14th place in the Eastern Conference? Thoroughly victimized over the last few seasons by the Toronto Maple Leafs? Yes, these Ottawa Senators appear to be ripe for the picking for a surging Leafs squad. Â A Leafs squad that must also anticipate the final three games of the season, must-wins against opponents stronger than a suddenly-rebuilding Senators team. This also appears to be a situation that could evoke the sort of mental relaxation and carelessness in the Leafs that would see Ottawa happily steal away two points at Scotiabank Place.
AP / Jim Mone
“Do or die”, a phrase that can be used for pretty much all of the games remaining on the Maple Leafs schedule as they attempt to maneuver themselves into that final playoff spot. Â Yet this blog’s tagline uses this redundant sports idiom for more than it’s alliterative appeal, as tonight’s visit to Colorado will reflect the ability of our young Toronto team to close out those “winnable” games. Â Yes, the Avalanche are an up-and-coming team laden with skilled youngsters. Â If I were a member of the finger-wagging MSM, I would make it clear that they are a team rebuilding the “right way”, and that the Leafs own efforts are misguided and inferior. Â But at this point in the season, only one thing matters: this is a team with just three wins in their last 23. Â They are abysmal right now, with inadequate goaltending and the motivational issues that inevitably arise in bottomfeeding NHL clubs. Â Toronto trotted out what some would call the quintessential road game against Minnesota on Tuesday night. Â The mark of good teams in this league is the ability to execute such performances consistently when it matters. Â As such, regardless of this team’s playoff destiny, tonight (9 PM, Sportsnet) will be a test worth watching.
You know Toronto is close to their playoff goals when the mainstream media begins to reluctantly acknowledge it’s (slightly) more than just a pipedream of starved Leafs fans. Â Their push will be challenged tonight by the streaking Blackhawks, the epitome of a talented young squad, a team whose recent success Toronto is looking to emulate. Â Both teams will come into this contest hungry for points as the regular season winds down and the playoff picture becomes progressively more crowded. Â With a Buffalo win over Philadelphia earlier today, the Leafs will need these points to keep pace and close ground on the Rangers and Hurricanes. Â While Chicago is fresh off a victory over said Hurricanes, there will be no letup in a team that sits fourth in the Western Conference, considering they are but four points up on the eleventh-placed Minnesota Wild. Â If the Leafs can buck the usual listlessness they display on Saturday nights (4-9-4 on HNIC this season), this will be a good one, as neither team is ready to quit.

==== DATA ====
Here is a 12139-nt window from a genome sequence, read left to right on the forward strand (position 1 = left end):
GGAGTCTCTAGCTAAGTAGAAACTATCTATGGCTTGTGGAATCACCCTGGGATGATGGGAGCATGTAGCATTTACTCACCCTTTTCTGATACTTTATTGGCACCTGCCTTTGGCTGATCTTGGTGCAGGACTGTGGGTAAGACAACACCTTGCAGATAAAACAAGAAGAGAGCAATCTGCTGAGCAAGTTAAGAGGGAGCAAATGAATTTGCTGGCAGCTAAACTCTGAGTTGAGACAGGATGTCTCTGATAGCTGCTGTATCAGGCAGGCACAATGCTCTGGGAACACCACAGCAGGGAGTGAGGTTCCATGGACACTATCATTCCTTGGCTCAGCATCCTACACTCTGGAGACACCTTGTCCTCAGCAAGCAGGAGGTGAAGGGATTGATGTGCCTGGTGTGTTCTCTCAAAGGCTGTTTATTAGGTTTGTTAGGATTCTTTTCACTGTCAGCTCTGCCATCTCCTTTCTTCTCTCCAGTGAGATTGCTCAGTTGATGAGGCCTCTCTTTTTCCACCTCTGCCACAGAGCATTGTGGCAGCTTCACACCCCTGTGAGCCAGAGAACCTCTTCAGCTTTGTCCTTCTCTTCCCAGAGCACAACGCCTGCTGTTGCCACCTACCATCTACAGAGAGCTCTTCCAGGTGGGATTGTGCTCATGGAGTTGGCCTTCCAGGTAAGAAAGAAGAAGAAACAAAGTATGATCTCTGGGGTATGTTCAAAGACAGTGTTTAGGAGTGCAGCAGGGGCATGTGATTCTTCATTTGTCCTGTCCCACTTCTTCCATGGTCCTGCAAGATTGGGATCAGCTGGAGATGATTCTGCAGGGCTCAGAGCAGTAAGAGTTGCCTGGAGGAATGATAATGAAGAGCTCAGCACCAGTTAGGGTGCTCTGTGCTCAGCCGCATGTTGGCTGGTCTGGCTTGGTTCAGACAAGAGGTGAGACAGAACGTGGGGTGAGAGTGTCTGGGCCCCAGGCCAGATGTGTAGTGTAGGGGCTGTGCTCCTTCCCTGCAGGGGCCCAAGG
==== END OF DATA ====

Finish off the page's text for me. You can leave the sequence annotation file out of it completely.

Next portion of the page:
Tonight’s matchup between the Leafs and the New York Islanders will be viewed by outsiders as a tilt between two of theÂ bottom-feedersÂ of the Eastern Conference, devoid of much interest or playoff relevance. Â Yet for the fans of both these teams, this game and those of the recent past have been of definite significance for the futures of these franchises. Â The Islanders have been on an offensive surge, surprising opponents with their speed and tenacity in an attempt to somewhat salvage an otherwise dismal season. Â This has given the New York faithful reason to eb confident in the offense of their young core going forward, lead by the likes of John Tavares and Michael Grabner. Â While the defense and goaltending are still a work in progress, hope and potential lies in the likes of Travis Hamonic, Calvin de Haan, and recently acquired Al Montoya. Â Montoya, who has yet to lose in his career with the Islanders, will be in net against a Toronto team that is heading in a similar direction (up!) from both the long and short-term perspective.
The Leafs are hoping they won’t need heroics from Mikhail Grabovski and Phil Kessel to pull out a win tonight. Â Unfortunately, knowing how it goes in Buffalo these days, they probably will. Â The Sabres rested Ryan Miller last night, politely skipping over Patrick Lalime to call up Jhonas Enroth, who then backed them to a shootout win over Montreal. Â Buffalo will return home tonight in hopes of propelling themselves into a tie with Carolina for the final playoff spot (provided the Hurricanes lose to the Devils). Â From a Toronto perspective, the players have to know that taking these two points from the Sabres will be monumental in preserving their playoff aspirations. Â With the raucous atmosphere you get from a Leafs-Sabres tilt at the HSBC Arena and the fast paced action that normally develops, this promises be a good one (7 PM, TSN).
Photo credit: Getty Images
Brian Burke wasn’t kidding when he said he likes to move in advance of the NHL trade deadline. The Leafs GM, fresh off of moving Francois Beauchemin and Kris Versteeg, has been reported to be in talks with Boston concerning Czech blueliner Tomas Kaberle. Unfortunately, it seems that Toronto’s own 1st round pick is not involved in discussions at the time, although it is surely a desired target in Burke’s negotiations.